Another recent work is the 2012 icon “Jesus and the Beloved Disciple” by Laurie Gudim. Based in Colorado, Gudim is an artist, Jungian psychotherapist and progressive Episcopalian. Her work uses a motif dating back at least to the 13th century.The long artistic tradition depicts John as the Beloved Disciple resting his head on the breast of Jesus. It can be seen in an early 13th-century stained-glass window at the Cathedral of St. Etienne at Bourges and in “Christus Johannes Gruppe” (Christ John Group) by the unknown Master of Oberschwaben. This sculpture spent many centuries in an Augustinian convent in Inzigkofen, a town in the region of Sigmaringen in southwestern Germany. A museum in Berlin acquired in it the early 20th century, and it is now housed in the Bode Museum of the Prussian Cultural Heritage Foundation.
by Becki Jayne Harrelson
Beloved Disciple in music and poetry
Contemporary America singer-songwriter Sufjan Stevens merges homoerotic desire and spiritual longing in the song “John My Beloved.” Many listeners hear references in the song to the love between Jesus and his disciple John as well as to modern gay sexual encounters. The song is available on a YouTube video and the album from his album “Carrie and Lowell.”
Beloved Disciple excerpt from Jesus in Love: A Novel
I became distracted by the not unwelcome presence of somebody standing close behind me, closer than necessary in the loosely packed crowd. I sensed that it was John, and spun around to see him planted there like a tall cedar tree. He leaned against me, eyes flashing. “I can’t wait for the Messiah to come. I’ve seen him in visions.”
“Really? Tell me what you remember.” It was exciting to find someone who was aware of God’s efforts to communicate.
“The Messiah is like a gentle lamb who sits on a throne with a rainbow around it. And yet his eyes flame with fire, and a sharp sword comes out of his mouth to strike down evildoers.”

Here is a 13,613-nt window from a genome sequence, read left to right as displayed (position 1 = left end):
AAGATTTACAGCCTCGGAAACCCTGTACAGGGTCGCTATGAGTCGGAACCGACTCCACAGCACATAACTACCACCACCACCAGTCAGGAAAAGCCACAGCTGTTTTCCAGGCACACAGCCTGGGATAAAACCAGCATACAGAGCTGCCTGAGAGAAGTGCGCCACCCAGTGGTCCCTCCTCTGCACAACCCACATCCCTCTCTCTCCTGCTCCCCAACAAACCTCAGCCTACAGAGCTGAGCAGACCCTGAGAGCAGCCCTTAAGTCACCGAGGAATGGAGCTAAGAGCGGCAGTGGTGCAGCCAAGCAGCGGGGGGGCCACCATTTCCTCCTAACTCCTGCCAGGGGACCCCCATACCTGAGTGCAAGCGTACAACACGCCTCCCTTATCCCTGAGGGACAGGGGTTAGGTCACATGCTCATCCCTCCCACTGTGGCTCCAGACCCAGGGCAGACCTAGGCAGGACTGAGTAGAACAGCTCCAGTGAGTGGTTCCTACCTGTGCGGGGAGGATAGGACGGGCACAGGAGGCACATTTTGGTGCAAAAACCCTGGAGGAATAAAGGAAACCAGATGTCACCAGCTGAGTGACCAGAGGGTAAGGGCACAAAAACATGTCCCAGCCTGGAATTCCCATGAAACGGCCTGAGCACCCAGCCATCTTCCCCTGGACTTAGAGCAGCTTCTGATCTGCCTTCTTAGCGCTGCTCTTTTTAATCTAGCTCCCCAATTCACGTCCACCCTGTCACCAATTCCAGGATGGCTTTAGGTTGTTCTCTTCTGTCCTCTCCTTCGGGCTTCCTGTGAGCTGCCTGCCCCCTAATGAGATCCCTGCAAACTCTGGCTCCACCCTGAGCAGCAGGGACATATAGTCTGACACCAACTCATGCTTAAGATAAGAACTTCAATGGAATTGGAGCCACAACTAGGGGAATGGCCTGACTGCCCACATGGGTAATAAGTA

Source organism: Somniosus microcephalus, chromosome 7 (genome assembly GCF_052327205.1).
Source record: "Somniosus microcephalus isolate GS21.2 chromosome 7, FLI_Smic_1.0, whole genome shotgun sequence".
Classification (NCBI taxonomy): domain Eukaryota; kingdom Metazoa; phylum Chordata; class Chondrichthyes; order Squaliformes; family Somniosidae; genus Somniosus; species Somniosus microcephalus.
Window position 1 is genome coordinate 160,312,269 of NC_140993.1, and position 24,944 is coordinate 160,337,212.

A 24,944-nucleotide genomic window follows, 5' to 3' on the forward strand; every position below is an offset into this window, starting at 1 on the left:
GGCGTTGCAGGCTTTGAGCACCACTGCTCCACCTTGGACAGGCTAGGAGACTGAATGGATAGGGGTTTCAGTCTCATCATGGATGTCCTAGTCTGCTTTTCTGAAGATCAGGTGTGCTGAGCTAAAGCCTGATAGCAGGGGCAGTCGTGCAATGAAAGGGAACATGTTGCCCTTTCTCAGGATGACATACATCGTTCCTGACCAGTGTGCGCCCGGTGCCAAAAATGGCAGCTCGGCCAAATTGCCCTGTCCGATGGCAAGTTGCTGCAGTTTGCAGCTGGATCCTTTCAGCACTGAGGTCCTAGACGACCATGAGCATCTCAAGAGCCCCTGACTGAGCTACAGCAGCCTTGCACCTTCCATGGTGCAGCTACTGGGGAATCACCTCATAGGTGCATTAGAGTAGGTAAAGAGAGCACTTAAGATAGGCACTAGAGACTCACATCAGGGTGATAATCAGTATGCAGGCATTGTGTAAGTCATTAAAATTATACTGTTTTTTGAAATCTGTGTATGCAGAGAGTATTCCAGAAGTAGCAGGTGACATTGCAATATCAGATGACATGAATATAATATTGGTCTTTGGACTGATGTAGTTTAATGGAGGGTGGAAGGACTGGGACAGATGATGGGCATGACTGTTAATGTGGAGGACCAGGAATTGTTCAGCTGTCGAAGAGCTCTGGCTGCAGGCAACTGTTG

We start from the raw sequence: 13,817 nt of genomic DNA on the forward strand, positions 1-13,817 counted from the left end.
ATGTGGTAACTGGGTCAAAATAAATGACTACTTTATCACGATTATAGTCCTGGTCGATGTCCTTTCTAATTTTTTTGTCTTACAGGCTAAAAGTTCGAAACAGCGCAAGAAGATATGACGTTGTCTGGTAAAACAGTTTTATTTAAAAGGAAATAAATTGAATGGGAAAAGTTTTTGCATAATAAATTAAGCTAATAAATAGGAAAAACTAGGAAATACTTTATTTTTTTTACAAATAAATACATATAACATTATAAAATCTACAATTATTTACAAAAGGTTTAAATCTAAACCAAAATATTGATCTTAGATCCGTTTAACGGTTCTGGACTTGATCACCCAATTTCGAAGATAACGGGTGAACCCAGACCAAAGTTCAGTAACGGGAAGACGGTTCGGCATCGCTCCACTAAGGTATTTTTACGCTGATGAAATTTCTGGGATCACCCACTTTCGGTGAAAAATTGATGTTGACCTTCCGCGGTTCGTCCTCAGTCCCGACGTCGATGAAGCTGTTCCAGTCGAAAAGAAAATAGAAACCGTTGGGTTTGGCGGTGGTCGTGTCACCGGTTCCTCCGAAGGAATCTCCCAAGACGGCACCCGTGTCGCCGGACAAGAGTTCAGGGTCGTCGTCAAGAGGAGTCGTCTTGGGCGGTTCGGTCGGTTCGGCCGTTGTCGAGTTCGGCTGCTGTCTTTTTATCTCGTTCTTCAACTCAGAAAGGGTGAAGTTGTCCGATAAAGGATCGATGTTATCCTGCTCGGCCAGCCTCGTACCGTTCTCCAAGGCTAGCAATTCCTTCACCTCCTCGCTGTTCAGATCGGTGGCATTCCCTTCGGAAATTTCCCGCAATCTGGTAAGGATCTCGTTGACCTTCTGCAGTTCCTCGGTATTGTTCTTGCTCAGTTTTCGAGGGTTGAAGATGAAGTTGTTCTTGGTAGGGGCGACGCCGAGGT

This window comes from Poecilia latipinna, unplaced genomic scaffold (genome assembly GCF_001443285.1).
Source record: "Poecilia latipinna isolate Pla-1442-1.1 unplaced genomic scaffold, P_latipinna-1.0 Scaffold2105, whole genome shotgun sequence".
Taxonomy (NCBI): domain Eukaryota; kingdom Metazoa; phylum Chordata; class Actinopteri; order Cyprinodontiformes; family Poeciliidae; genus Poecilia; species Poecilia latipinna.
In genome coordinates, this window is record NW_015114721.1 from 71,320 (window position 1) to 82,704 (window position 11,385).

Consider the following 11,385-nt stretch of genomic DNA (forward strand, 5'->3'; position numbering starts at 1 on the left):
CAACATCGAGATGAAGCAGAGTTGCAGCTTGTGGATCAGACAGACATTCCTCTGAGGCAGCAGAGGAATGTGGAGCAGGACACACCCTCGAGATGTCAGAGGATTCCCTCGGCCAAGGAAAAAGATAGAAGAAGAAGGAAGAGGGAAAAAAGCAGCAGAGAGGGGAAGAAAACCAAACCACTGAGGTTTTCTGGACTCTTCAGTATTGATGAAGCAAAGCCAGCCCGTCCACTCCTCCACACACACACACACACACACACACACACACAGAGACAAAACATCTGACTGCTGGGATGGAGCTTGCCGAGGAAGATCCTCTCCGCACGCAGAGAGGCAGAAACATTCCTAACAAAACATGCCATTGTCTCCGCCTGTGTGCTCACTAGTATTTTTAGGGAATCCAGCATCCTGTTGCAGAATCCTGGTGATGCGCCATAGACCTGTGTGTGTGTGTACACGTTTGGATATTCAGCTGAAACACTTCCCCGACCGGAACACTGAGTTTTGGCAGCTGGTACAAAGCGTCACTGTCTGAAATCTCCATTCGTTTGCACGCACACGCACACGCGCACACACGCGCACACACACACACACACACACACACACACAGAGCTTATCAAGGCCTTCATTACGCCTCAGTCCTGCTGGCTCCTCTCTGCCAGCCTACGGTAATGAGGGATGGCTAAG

“The truth is large,” I said.
“Are you saying my vision isn’t true?” he challenged.
“No, I’m not saying that. I expect that you will see more.”
When John smiled, his faced crinkled into a fascinating landscape of wrinkles. His eyes felt black and mysterious like the midnight sky as they roamed over me. “Do you want a prayer partner tonight?” he asked.
If anyone else had asked, I would have said no, but I looked again at John’s handsome, bejeweled soul and his long, sinewy body.
“Sure,” I agreed impulsively.
Only then did I notice that the Baptist had finished preaching. John steered me toward the caves where the Baptist and his inner circle of disciples lived. Lower-ranking disciples were ready with water vessels and towels to assist everyone with ritual purification before we ate a spartan meal of locusts and wild honey. One of them approached me.
“Wash up, and we’ll get together after supper,” John said as we parted.
Links related to the Beloved Disciple
Top image credit: Detail from Study for The Last Supper by Becki Jayne Harrelson
This post is part of the LGBTQ Saints series by Kittredge Cherry. Traditional and alternative saints, people in the Bible, LGBTQ martyrs, authors, theologians, religious leaders, artists, deities and other figures of special interest to lesbian, gay, bisexual and transgender and queer (LGBTQ) people and our allies are covered.